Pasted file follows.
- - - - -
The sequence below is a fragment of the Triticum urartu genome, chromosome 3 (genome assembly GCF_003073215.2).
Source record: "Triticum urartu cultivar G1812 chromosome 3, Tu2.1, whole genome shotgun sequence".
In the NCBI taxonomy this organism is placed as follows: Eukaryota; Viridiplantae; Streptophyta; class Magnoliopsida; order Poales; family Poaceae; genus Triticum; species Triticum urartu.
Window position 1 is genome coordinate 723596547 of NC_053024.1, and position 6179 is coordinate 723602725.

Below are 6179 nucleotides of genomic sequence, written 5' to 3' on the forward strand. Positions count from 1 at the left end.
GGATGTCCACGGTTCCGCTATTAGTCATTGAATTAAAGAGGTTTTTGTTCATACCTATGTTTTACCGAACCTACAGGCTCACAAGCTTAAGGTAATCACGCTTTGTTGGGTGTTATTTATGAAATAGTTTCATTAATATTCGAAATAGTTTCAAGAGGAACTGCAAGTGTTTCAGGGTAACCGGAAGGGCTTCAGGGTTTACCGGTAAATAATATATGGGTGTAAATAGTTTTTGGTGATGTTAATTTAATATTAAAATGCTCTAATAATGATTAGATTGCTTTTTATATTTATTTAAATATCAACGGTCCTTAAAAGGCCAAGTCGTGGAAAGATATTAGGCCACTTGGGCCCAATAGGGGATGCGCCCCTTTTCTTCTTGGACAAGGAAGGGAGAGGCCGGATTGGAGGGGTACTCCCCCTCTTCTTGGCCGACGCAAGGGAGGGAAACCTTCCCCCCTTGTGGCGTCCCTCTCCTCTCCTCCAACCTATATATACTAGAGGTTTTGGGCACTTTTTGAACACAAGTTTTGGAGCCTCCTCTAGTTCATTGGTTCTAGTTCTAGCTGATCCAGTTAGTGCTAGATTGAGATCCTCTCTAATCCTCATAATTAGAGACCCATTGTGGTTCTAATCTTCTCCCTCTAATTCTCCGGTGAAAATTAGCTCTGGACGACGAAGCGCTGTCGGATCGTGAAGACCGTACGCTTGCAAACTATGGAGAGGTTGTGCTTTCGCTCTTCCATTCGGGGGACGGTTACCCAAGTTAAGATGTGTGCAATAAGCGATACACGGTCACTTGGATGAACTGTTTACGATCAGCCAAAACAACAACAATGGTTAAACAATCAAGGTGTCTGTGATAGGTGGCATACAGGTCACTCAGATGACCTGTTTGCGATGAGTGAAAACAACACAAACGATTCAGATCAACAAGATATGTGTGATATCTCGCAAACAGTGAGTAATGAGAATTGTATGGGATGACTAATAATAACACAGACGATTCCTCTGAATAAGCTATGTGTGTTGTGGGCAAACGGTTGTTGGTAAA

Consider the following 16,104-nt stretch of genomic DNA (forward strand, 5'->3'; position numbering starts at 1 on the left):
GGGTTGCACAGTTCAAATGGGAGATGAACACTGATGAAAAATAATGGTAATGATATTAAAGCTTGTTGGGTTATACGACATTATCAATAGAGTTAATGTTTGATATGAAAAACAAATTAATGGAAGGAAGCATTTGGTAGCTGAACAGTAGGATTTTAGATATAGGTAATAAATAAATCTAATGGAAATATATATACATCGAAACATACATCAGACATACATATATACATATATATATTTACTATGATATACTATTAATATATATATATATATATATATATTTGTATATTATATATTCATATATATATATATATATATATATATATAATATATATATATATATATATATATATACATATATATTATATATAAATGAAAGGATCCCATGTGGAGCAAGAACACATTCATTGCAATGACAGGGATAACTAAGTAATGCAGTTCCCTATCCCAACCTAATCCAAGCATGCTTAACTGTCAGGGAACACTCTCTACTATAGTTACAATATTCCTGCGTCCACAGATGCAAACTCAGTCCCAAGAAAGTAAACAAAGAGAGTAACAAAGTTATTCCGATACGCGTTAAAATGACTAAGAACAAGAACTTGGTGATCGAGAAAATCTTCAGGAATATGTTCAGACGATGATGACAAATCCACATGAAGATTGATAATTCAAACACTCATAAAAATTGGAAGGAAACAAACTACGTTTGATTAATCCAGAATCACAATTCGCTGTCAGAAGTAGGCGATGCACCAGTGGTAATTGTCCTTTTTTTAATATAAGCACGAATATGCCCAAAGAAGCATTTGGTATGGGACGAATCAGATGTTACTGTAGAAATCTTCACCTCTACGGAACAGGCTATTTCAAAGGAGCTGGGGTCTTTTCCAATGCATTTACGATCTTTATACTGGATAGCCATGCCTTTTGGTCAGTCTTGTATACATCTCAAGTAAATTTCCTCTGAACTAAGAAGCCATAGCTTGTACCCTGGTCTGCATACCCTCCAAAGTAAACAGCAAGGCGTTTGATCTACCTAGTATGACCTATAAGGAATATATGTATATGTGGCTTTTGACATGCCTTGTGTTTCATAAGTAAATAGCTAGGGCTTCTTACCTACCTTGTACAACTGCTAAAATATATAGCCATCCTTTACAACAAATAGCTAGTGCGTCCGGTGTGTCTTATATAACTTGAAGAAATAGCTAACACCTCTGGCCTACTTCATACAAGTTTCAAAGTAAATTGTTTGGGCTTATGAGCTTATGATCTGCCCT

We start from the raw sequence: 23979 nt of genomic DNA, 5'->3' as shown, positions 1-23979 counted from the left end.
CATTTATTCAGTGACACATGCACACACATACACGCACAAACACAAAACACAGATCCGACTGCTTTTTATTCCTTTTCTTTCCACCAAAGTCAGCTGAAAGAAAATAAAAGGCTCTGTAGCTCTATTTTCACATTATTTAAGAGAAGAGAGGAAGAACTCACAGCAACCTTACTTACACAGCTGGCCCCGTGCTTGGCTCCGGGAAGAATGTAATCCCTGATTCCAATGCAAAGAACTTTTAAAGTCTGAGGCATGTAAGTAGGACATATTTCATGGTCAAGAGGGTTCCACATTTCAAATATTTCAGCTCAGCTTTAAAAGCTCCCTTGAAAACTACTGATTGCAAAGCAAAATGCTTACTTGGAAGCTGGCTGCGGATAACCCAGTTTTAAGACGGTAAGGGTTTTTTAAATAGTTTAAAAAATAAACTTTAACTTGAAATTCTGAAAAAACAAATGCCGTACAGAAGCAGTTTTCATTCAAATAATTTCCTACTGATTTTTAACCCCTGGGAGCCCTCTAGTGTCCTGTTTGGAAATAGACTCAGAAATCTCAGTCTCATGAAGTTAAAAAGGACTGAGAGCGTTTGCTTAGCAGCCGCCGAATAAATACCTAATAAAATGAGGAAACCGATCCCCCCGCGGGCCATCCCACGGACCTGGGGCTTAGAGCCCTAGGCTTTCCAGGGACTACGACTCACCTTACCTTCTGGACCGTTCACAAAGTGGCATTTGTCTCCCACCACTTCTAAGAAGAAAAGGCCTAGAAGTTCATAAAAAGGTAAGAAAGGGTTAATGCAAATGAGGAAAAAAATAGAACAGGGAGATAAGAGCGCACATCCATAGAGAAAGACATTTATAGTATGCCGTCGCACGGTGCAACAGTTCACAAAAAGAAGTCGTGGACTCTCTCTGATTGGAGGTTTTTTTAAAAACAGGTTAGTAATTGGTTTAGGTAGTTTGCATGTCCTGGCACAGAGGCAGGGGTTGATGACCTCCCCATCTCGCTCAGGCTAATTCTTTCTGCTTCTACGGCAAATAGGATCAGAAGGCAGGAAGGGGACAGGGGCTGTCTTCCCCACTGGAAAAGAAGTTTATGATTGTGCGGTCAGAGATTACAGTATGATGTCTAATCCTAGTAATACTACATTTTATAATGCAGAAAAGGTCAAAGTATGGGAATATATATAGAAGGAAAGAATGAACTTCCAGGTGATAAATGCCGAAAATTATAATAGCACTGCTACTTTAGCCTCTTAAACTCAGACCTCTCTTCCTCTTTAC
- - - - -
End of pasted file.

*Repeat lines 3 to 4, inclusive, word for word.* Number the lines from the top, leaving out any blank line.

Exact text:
In the NCBI taxonomy this organism is placed as follows: Eukaryota; Viridiplantae; Streptophyta; class Magnoliopsida; order Poales; family Poaceae; genus Triticum; species Triticum urartu.
Window position 1 is genome coordinate 723596547 of NC_053024.1, and position 6179 is coordinate 723602725.